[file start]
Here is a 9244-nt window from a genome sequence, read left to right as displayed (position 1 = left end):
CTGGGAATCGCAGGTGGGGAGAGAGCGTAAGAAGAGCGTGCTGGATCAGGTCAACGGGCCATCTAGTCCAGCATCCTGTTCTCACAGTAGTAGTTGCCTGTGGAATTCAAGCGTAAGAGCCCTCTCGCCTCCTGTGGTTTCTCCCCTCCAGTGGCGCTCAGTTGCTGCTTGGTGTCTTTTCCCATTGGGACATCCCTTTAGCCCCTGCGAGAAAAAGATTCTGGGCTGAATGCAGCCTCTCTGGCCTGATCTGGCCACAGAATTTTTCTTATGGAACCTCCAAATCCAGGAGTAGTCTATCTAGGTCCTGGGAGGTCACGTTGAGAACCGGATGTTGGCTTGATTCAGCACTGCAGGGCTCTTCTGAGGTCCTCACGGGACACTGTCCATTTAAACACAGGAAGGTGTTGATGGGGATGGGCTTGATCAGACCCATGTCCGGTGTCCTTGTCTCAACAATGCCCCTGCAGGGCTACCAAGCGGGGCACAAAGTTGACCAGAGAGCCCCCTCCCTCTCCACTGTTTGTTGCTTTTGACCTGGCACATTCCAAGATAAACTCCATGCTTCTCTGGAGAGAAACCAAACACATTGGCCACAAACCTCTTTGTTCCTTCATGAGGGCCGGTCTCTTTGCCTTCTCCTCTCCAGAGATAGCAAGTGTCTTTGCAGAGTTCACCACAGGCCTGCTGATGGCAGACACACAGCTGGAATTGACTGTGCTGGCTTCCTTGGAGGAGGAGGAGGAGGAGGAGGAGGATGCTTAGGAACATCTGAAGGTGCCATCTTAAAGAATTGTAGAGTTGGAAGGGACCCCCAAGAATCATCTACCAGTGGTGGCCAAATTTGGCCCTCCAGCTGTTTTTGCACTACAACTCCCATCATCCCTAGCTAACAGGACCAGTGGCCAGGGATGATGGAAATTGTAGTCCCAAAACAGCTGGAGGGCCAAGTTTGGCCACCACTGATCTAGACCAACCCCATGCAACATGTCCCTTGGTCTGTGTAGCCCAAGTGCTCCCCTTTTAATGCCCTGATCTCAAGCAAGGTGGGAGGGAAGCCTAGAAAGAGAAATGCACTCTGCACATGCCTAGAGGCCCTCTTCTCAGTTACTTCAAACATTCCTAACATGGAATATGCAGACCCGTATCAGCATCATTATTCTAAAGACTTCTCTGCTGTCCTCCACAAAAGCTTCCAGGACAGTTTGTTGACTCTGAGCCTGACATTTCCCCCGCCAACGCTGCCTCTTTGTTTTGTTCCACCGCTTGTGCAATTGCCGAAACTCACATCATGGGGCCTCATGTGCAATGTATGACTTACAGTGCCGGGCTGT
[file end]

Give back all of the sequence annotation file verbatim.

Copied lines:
Here is a 9244-nt window from a genome sequence, read left to right as displayed (position 1 = left end):
CTGGGAATCGCAGGTGGGGAGAGAGCGTAAGAAGAGCGTGCTGGATCAGGTCAACGGGCCATCTAGTCCAGCATCCTGTTCTCACAGTAGTAGTTGCCTGTGGAATTCAAGCGTAAGAGCCCTCTCGCCTCCTGTGGTTTCTCCCCTCCAGTGGCGCTCAGTTGCTGCTTGGTGTCTTTTCCCATTGGGACATCCCTTTAGCCCCTGCGAGAAAAAGATTCTGGGCTGAATGCAGCCTCTCTGGCCTGATCTGGCCACAGAATTTTTCTTATGGAACCTCCAAATCCAGGAGTAGTCTATCTAGGTCCTGGGAGGTCACGTTGAGAACCGGATGTTGGCTTGATTCAGCACTGCAGGGCTCTTCTGAGGTCCTCACGGGACACTGTCCATTTAAACACAGGAAGGTGTTGATGGGGATGGGCTTGATCAGACCCATGTCCGGTGTCCTTGTCTCAACAATGCCCCTGCAGGGCTACCAAGCGGGGCACAAAGTTGACCAGAGAGCCCCCTCCCTCTCCACTGTTTGTTGCTTTTGACCTGGCACATTCCAAGATAAACTCCATGCTTCTCTGGAGAGAAACCAAACACATTGGCCACAAACCTCTTTGTTCCTTCATGAGGGCCGGTCTCTTTGCCTTCTCCTCTCCAGAGATAGCAAGTGTCTTTGCAGAGTTCACCACAGGCCTGCTGATGGCAGACACACAGCTGGAATTGACTGTGCTGGCTTCCTTGGAGGAGGAGGAGGAGGAGGAGGAGGATGCTTAGGAACATCTGAAGGTGCCATCTTAAAGAATTGTAGAGTTGGAAGGGACCCCCAAGAATCATCTACCAGTGGTGGCCAAATTTGGCCCTCCAGCTGTTTTTGCACTACAACTCCCATCATCCCTAGCTAACAGGACCAGTGGCCAGGGATGATGGAAATTGTAGTCCCAAAACAGCTGGAGGGCCAAGTTTGGCCACCACTGATCTAGACCAACCCCATGCAACATGTCCCTTGGTCTGTGTAGCCCAAGTGCTCCCCTTTTAATGCCCTGATCTCAAGCAAGGTGGGAGGGAAGCCTAGAAAGAGAAATGCACTCTGCACATGCCTAGAGGCCCTCTTCTCAGTTACTTCAAACATTCCTAACATGGAATATGCAGACCCGTATCAGCATCATTATTCTAAAGACTTCTCTGCTGTCCTCCACAAAAGCTTCCAGGACAGTTTGTTGACTCTGAGCCTGACATTTCCCCCGCCAACGCTGCCTCTTTGTTTTGTTCCACCGCTTGTGCAATTGCCGAAACTCACATCATGGGGCCTCATGTGCAATGTATGACTTACAGTGCCGGGCTGT